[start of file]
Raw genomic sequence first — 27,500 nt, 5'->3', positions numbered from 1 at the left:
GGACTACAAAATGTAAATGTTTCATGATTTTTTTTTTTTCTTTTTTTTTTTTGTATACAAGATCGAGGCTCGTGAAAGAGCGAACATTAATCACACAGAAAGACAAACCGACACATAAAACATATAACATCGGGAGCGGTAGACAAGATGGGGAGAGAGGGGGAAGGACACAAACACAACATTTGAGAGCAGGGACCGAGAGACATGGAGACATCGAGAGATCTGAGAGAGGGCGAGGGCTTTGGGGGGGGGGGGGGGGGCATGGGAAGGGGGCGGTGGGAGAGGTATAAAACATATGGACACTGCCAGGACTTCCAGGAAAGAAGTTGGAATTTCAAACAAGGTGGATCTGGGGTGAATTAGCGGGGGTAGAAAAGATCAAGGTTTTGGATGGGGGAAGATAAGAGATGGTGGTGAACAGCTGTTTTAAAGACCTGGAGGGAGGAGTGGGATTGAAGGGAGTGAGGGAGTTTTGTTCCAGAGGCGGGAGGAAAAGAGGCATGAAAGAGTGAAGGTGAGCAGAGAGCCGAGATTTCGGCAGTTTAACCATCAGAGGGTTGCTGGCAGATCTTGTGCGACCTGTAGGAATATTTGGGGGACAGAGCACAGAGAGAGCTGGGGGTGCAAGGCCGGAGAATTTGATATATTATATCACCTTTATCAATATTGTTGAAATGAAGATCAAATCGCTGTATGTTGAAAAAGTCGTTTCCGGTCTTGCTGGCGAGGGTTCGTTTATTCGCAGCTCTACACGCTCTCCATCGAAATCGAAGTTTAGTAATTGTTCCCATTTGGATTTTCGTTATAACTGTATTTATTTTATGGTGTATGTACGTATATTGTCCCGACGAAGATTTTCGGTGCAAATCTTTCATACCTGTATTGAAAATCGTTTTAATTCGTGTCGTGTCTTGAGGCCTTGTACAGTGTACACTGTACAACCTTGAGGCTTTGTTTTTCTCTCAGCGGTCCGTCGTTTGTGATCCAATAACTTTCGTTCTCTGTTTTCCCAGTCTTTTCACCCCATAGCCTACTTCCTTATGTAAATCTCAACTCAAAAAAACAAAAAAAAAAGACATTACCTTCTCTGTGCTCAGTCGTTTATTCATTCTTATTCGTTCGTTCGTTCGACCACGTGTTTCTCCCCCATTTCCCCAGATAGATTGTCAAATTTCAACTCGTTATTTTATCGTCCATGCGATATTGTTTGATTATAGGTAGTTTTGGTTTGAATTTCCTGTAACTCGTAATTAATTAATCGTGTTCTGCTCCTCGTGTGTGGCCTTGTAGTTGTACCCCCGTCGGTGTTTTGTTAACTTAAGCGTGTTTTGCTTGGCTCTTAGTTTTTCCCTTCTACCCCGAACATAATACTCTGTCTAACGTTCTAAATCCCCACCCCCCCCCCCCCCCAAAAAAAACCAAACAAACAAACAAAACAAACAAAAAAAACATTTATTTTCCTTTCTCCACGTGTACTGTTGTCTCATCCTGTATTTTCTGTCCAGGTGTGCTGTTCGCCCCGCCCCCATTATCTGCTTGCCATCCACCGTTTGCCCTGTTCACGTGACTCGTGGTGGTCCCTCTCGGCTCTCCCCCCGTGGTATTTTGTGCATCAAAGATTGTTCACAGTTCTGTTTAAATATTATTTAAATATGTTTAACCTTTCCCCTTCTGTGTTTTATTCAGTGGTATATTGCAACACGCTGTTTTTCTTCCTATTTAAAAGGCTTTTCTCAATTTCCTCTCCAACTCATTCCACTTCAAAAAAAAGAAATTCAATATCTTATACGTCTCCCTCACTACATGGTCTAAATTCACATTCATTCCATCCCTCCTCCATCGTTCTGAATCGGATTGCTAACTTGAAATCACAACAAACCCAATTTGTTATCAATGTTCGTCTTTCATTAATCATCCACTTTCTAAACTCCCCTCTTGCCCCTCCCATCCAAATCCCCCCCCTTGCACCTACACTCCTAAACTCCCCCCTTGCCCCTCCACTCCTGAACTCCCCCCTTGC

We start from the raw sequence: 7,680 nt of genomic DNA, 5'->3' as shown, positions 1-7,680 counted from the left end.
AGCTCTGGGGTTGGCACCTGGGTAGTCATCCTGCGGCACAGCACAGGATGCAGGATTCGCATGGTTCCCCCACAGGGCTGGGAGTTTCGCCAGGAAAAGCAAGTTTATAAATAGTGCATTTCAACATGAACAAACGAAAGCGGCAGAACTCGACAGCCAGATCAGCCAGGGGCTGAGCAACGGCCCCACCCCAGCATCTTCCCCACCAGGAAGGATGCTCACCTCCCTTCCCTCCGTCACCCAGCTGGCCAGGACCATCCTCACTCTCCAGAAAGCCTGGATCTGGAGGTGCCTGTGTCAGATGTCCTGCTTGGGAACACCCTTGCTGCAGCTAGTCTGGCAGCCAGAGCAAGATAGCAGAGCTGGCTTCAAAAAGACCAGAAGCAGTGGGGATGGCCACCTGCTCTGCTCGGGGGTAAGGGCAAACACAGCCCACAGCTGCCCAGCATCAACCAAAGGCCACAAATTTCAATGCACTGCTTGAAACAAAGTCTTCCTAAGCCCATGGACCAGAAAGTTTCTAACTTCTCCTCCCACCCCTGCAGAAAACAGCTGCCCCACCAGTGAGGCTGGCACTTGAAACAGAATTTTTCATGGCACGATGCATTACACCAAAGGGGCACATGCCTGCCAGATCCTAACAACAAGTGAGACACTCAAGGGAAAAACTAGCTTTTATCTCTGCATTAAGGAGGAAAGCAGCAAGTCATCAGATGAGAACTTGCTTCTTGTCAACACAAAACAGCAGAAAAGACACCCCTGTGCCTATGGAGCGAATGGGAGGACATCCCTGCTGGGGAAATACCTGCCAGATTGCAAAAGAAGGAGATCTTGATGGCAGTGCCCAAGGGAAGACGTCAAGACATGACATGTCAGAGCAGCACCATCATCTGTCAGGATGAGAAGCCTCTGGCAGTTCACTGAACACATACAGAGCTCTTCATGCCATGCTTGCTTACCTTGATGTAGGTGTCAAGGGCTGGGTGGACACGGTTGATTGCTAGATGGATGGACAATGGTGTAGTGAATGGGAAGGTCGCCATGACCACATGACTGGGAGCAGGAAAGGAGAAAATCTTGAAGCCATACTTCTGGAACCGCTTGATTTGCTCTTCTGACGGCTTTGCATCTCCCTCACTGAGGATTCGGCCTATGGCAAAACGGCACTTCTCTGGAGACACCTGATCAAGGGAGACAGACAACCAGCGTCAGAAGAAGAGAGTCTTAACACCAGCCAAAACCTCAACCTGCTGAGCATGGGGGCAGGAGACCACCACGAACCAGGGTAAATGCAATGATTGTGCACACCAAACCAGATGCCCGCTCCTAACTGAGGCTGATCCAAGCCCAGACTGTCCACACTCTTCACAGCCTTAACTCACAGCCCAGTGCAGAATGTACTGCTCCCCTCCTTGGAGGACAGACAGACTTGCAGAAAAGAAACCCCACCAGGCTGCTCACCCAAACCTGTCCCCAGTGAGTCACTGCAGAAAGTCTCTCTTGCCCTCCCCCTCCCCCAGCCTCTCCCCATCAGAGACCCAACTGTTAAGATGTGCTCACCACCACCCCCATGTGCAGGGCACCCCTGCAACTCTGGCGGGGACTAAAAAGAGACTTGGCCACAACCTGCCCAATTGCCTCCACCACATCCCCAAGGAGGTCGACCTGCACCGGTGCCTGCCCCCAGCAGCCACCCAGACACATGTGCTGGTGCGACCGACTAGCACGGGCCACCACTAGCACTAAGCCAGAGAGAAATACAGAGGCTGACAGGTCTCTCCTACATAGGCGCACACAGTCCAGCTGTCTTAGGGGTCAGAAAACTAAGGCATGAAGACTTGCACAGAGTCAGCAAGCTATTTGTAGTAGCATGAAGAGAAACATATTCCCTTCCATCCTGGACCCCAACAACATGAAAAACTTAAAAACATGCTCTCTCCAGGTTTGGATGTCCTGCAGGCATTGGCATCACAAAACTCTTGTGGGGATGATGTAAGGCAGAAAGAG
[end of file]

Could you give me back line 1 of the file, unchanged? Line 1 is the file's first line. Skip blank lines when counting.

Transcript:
Raw genomic sequence first — 27,500 nt, 5'->3', positions numbered from 1 at the left: